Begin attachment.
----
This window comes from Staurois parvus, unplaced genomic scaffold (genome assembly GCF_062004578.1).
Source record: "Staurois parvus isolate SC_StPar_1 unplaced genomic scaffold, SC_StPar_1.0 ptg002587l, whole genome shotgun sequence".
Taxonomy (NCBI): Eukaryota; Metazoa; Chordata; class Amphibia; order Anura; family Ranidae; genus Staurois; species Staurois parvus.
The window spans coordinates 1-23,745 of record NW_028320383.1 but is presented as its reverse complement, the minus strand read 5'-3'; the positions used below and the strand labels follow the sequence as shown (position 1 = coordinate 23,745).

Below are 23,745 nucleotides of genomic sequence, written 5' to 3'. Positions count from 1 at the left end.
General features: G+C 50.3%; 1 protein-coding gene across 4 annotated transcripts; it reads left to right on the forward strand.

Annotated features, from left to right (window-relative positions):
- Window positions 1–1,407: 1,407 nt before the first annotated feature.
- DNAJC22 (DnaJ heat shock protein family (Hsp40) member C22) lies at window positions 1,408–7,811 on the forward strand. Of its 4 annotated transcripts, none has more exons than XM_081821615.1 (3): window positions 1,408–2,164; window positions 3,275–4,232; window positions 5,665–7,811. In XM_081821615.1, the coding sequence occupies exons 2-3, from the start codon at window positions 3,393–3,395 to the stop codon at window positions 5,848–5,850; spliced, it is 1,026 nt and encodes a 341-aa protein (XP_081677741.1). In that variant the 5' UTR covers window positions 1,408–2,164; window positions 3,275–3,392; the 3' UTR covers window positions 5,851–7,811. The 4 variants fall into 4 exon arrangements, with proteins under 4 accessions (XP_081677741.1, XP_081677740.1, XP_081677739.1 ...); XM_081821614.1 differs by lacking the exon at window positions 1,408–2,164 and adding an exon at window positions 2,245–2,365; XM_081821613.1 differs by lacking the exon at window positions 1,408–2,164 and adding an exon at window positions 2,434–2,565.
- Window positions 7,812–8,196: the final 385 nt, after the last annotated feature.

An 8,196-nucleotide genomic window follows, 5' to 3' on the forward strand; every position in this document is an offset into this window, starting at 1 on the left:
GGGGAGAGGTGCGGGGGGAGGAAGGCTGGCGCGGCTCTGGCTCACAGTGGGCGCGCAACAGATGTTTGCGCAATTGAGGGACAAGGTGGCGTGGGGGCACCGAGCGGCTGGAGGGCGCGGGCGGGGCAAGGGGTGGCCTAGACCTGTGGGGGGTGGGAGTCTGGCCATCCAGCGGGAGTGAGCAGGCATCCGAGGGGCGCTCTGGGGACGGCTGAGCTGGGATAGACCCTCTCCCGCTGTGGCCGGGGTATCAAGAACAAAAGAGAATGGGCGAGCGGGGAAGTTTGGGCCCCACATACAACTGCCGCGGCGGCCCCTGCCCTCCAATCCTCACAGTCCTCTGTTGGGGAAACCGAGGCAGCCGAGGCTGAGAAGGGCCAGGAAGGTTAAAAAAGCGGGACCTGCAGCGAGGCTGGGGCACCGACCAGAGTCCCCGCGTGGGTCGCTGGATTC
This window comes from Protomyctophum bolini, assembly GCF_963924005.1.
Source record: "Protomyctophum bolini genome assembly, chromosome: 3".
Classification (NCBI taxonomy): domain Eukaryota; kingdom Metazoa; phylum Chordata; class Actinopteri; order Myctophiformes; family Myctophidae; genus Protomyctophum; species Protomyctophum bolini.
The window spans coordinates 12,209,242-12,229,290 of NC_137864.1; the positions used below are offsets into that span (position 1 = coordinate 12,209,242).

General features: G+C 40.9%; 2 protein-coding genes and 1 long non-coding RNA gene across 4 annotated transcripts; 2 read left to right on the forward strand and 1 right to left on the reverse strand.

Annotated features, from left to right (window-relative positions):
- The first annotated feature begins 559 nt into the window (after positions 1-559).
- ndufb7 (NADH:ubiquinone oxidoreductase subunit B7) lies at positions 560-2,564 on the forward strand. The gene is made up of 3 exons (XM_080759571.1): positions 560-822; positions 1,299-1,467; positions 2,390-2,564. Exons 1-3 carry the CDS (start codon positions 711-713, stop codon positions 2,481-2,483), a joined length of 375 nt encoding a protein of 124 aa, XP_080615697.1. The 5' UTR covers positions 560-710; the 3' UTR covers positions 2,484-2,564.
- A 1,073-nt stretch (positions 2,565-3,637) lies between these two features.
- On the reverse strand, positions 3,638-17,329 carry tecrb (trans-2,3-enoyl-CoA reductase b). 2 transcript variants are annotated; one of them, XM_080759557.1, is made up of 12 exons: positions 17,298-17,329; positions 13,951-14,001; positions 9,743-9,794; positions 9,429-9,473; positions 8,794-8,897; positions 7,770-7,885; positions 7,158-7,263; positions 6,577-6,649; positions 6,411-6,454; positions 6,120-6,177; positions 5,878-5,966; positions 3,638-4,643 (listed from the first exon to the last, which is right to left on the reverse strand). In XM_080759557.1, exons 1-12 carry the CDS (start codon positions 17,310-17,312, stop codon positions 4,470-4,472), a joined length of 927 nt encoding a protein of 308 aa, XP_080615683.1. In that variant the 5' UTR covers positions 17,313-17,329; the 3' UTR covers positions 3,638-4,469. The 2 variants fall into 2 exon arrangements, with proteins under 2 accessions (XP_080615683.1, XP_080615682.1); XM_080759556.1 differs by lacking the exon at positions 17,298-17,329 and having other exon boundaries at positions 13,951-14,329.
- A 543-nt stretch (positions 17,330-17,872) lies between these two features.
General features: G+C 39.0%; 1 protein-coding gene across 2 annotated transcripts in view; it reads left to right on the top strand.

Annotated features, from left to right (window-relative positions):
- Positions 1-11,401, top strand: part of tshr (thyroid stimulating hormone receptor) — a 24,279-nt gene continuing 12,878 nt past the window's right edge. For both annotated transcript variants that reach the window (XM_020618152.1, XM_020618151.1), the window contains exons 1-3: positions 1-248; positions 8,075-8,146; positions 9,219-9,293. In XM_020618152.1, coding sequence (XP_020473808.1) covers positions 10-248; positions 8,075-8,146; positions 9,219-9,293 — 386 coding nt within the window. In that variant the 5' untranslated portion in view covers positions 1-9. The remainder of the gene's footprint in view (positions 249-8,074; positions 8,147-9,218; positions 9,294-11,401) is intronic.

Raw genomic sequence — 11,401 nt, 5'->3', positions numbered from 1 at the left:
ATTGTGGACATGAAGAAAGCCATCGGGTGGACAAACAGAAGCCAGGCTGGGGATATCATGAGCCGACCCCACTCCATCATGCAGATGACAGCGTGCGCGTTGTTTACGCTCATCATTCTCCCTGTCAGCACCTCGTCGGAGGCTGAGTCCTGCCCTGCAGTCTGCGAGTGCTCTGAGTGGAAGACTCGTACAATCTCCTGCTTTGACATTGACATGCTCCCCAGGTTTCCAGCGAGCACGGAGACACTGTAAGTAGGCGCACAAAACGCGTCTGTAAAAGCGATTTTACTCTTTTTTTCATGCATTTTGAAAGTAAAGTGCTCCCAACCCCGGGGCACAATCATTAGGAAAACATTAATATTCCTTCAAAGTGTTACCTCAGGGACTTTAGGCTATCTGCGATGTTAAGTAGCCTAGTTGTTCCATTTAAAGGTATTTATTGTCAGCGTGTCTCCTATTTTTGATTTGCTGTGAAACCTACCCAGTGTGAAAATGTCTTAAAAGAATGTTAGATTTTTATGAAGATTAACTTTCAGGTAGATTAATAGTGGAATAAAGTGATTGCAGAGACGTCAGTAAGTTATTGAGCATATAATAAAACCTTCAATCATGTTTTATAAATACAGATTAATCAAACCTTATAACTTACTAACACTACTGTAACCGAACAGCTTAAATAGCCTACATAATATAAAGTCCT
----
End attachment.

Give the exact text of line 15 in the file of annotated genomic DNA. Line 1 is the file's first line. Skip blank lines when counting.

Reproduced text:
Classification (NCBI taxonomy): domain Eukaryota; kingdom Metazoa; phylum Chordata; class Actinopteri; order Myctophiformes; family Myctophidae; genus Protomyctophum; species Protomyctophum bolini.